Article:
Arrow-right Camera


Everything is Copy: #Spokanedoesntsuck

This spring, in the wake of Cody-gate, The Stranger, a Seattle publication known for hipness and snark, sent five writers to “discover” Spokane. They came, they saw, they ate and drank, and they deemed us not uncool.

A month before that, Cody Delistraty, a young man who had grown up in Spokane, wrote a piece for The Guardian where he argued, basically, that absent Zags basketball, Spokanites would have no reason to live. His piece, rife with alternative facts, showed he had no idea what Spokane is like – at least not since he left to attend college in New York City in 2010.

With his usual incisive wit, Shawn Vestal took the cub reporter journalistically to task in The Spokesman-Review, and Visit Spokane launched a hilarious, brilliant campaign on Twitter with the hashtag #Codycomehome highlighting the many delights of our city. Others jumped on board and soon both The Guardian and the prodigal son published mea culpas.

While there’s no denying the pleasure in watching an arrogant wanker get spanked, I have to admit, I could kind of see where Cody was coming from.

I moved to Spokane in 2006, after spending two years in Missoula, which calls itself “the last best place.” The phrase was coined by writer William Kittredge, who morphed it from a line in a poem by Richard Hugo, which crime writer James Crumley used as the title of his novel, “The Last Good Kiss.” Missoula flaunts its literary chops.

There’s a mountain on the campus of the University of Montana, and the river that runs through it is littered with fly fishers, kayakers and rafters. When I moved to Missoula, I was considered fit, being an ultramarathon runner and all. Among my friends, however, I was a big fat slug. We’d do a three-hour run and then they’d go out to bike a zillion miles, or swim eight thousand laps or, in the winter, ski or play hockey. Missoula is filled with smart, athletic, progressive people who move there – even though there are no jobs – because it’s a place they want to live. That gives the town a great, if sometimes smug, vibe.

In Spokane, I had to stop reading the newspaper (yes, this one), because it often seemed to provide lessons in civic self-hatred. To anyone who asked, I would declaim that Spokane had all the problems of a big city, and all the problems of a small town.

My friends, colleagues and students not so gently suggested that if I hated Spokane so much I should just go back to Missoula. I did, as often as I could, traveling over two mountain passes even in horrendous weather to get back to a place I loved. While I knew I was lucky to have won the professional professorial lottery, I wished my job were in a different city.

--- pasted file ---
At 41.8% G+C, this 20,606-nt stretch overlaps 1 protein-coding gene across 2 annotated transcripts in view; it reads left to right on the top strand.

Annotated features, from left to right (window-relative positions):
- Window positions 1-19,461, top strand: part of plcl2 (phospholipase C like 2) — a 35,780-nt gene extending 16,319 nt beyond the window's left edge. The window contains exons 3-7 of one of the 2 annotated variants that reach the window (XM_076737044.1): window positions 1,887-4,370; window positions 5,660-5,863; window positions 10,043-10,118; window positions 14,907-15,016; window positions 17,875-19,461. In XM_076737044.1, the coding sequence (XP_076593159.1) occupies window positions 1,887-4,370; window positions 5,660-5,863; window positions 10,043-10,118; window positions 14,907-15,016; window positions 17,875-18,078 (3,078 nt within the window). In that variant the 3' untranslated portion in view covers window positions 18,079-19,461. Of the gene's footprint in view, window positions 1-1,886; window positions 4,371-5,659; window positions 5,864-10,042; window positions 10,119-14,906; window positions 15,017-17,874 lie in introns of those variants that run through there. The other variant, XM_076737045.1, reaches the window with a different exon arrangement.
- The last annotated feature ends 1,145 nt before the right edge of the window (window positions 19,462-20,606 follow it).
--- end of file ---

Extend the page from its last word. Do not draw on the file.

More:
And then something happened.

Spokane and I both changed. While in 2010 I might have agreed with Cody’s harsh assessment, in 2017 I feel fortunate to live here. Spokane is flourishing, as anyone who’s paying attention knows. The arts scene has exploded to the point that it’s now impossible to schedule events that don’t compete. Good new restaurants pop up like mushrooms after the rain. And, as author Jess Walter likes to say, it’s still a place where cops and school teachers can afford to buy homes.

Since I had been parochially directed east, I decided to spend this summer exploring more of Washington. I already knew Seattle was great, though I forget what a pain in the butt it is until I’m sitting for hours in traffic. And I hear how much my friends pay to rent crappy little houses. And I walk around feeling old and tragically unhip.

But the natural beauty in this state astounds me. A friend got a gig revising a guide to tent camping in Washington this summer, and I’ve accompanied her on several reconnaissance trips. Driving the North Cascades Highway – Route 20 – blissed me out. When I first heard these were called the “American Alps” I scoffed. Then we camped beside a Switzerland-blue lake and hiked above the tree line, scrambling on scree fields, and stopping to admire the wildflowers. I’ve also toured around the wavy wheat fields of the Palouse, driven up Steptoe Butte, and peered over the Palouse Falls.

Coming back from Seattle I made a pit-stop off I-90 at Snoqualmie Pass and accidentally hiked 11 miles on the Pacific Crest Trail (because I could not bear to stop). When I turned around I saw one of those crazy snow-capped volcanoes pretending to be a cloud. Then I saw the freeway below me, congested still close to Seattle, and thought about how little time I spend in traffic, about how much we’ve got going on, about how inexpensive and easy it is to live here.

When I got in my car, I was happy to be going home to Spokane.